Release date: 27 October 2023
Complete Original Works for Three Guitars
«Encouraged by my esteemed friend and colleague Jakob Ortner, a respected guitar master in Vienna, my fascination for this instrument and its repertoire grew immensely. Regrettably, I discovered that guitar literature had slumbered for over half a century. […] Imagine the potential evolution if one were to compose for this splendid accompaniment instrument, guided by the distinguished teachings of our dear Master Ortner! […] Having crafted a range of distinctive romances – both popular and “artistic,” serious or light-hearted – I turned my attention to creating duets for wind instruments with guitar accompaniment. It was a delightful revelation: blending the timbres of an oboe or a clarinet with that of the guitar creates a sonic outcome significantly more enchanting than a combination of wind instruments with a piano».
These sentiments were penned in 1926 for the Austrian magazine, Österreische Gitarre Zeitschrift, by Ferdinand Rebay (Vienna, 1880-1953), in a declaration of his unyielding passion for the guitar. This love would spur him to create hundreds of pieces centred around the six strings.
At first, Rebay’s attention was primarily focused on the chamber music repertoire, employing the guitar in various combinations – be it accompanying solo melody instruments or in more extensive ensembles ranging from trios to septets. As time passed, the Viennese composer would create numerous solo works, among which his seven Sonatas especially shine.
Rebay’s work for guitar trio represents the most noteworthy contribution by any composer to this formation. Indeed, the prevalence of numerous guitar ensembles in German-speaking lands was a long-standing tradition, primarily due to the abundance of guitar societies in these regions. The Gitarrenorchester, or guitar orchestras, were known to employ instruments with differing tunings to achieve a broader melodic range. Rebay adopted this approach in several of the compositions that are present in these recordings, as we shall soon observe.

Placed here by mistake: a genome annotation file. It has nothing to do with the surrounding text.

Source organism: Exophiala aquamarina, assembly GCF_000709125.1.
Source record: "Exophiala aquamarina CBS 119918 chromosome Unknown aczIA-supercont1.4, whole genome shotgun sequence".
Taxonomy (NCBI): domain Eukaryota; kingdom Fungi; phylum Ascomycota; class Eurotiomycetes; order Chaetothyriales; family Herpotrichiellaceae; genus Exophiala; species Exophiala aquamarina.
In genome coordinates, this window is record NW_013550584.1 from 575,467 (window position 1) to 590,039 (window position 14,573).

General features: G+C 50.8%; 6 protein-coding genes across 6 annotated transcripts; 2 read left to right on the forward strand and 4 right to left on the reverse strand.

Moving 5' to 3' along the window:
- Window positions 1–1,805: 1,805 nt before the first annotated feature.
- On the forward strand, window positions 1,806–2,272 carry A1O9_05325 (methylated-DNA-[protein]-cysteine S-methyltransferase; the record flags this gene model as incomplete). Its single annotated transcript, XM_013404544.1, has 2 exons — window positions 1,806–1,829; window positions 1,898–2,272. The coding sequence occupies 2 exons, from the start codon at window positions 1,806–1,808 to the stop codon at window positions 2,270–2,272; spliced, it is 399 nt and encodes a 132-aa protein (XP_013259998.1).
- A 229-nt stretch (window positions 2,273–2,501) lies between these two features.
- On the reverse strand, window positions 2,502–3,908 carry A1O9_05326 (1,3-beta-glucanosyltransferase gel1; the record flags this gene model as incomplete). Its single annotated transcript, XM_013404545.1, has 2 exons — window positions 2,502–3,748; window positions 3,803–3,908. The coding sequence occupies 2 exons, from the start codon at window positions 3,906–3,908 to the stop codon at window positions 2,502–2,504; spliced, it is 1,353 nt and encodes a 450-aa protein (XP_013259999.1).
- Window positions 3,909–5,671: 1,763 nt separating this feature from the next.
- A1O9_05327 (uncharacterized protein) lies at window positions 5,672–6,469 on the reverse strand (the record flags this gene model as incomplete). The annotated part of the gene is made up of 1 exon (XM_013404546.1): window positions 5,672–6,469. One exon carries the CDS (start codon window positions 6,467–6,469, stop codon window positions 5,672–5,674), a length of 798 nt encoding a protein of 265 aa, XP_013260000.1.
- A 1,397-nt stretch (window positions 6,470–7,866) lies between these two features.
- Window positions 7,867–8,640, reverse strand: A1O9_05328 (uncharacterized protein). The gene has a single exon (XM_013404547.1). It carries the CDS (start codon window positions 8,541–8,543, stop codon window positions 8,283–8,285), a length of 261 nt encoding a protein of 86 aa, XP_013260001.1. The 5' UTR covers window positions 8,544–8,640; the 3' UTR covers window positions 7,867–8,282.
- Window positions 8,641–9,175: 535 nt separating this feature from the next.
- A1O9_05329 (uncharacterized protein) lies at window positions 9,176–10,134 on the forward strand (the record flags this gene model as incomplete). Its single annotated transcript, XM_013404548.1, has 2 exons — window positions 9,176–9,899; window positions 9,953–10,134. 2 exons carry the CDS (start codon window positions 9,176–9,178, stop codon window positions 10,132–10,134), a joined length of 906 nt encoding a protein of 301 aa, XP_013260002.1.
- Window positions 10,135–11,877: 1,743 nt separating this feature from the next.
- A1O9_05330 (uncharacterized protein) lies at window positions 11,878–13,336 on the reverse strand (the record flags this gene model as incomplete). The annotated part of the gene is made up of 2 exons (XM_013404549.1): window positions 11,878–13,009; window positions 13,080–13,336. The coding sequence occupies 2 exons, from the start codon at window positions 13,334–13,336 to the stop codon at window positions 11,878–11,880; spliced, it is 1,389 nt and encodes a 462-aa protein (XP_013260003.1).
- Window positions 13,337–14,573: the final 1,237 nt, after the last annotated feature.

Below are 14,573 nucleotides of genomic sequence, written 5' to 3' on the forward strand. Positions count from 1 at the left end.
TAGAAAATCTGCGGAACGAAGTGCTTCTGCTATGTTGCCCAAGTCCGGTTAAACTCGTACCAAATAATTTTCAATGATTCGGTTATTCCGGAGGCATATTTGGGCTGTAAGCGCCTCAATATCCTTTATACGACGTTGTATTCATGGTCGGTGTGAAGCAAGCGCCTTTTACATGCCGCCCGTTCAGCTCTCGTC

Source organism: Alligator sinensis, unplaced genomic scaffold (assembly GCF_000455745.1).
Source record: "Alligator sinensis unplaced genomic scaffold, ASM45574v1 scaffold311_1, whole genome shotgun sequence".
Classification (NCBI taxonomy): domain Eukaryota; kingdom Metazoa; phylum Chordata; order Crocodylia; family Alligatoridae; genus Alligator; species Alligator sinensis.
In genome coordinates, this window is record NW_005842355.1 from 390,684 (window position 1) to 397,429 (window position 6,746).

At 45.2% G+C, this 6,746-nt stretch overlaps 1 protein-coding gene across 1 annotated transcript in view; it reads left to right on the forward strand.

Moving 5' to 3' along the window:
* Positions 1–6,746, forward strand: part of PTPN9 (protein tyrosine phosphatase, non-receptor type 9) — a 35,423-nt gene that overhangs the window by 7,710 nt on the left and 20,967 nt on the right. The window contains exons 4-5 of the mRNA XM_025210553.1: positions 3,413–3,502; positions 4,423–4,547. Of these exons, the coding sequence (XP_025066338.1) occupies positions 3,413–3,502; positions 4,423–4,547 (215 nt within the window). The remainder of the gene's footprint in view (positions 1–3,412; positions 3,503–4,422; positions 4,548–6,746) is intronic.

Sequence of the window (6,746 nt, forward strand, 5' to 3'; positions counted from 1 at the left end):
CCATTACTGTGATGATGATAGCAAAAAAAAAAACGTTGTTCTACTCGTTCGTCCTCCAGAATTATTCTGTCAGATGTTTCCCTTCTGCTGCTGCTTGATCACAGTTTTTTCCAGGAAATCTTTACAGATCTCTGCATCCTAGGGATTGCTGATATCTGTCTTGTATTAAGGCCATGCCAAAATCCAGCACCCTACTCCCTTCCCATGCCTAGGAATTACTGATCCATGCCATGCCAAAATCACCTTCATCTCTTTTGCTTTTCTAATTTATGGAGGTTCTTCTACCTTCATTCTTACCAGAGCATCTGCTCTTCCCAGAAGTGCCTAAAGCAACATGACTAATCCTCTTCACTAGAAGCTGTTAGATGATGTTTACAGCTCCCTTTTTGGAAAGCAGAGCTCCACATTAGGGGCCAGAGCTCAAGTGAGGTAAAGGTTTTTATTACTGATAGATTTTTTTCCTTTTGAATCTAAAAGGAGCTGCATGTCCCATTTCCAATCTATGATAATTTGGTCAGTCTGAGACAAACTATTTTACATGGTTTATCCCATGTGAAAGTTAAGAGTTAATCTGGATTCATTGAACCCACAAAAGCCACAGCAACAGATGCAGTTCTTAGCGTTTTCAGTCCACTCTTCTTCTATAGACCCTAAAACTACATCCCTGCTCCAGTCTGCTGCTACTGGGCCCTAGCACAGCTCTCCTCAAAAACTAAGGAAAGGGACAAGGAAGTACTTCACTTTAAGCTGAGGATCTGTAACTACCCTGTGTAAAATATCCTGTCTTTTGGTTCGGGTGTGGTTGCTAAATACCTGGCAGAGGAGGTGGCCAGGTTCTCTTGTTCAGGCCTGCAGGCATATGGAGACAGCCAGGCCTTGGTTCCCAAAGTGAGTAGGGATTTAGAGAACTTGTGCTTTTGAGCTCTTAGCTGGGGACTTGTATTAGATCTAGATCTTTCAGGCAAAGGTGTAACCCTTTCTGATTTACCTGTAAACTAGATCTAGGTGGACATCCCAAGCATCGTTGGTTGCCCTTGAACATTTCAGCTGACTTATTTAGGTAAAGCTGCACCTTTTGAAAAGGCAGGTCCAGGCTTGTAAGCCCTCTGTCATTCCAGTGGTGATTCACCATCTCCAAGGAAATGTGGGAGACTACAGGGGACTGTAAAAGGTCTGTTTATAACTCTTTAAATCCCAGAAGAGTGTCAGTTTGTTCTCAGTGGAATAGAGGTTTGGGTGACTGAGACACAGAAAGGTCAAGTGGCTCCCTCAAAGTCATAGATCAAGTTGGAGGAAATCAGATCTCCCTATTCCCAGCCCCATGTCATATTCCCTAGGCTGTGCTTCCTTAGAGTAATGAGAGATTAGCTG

The CD fittingly commences with the Trio für Terz, Prim und Quintbass Gitarre, wherein the first and third guitars are respectively tuned a third higher (in G) and a fifth lower (in A) than the normal tuning. This remarkable composition is the most extensive piece within the programme, and one that Rebay must have particularly cherished. In fact, it is a transcription, dated 8th June 1940, of an earlier Sonata for piano, composed in 1901. The very same piece, reshaped more succinctly, gave birth to the Sonate in einem Satz for solo guitar.
The Trio begins with an initial movement in the Sonata form, where a decided first theme, defined by its use of dotted rhythm, contrasts with a second musical motif, in which Rebay showcases his talent as an outstanding melodist. Notably, there are two isolated episodes – one before the recapitulation and another in the concluding part – both expressing a somewhat impressionistic flavour.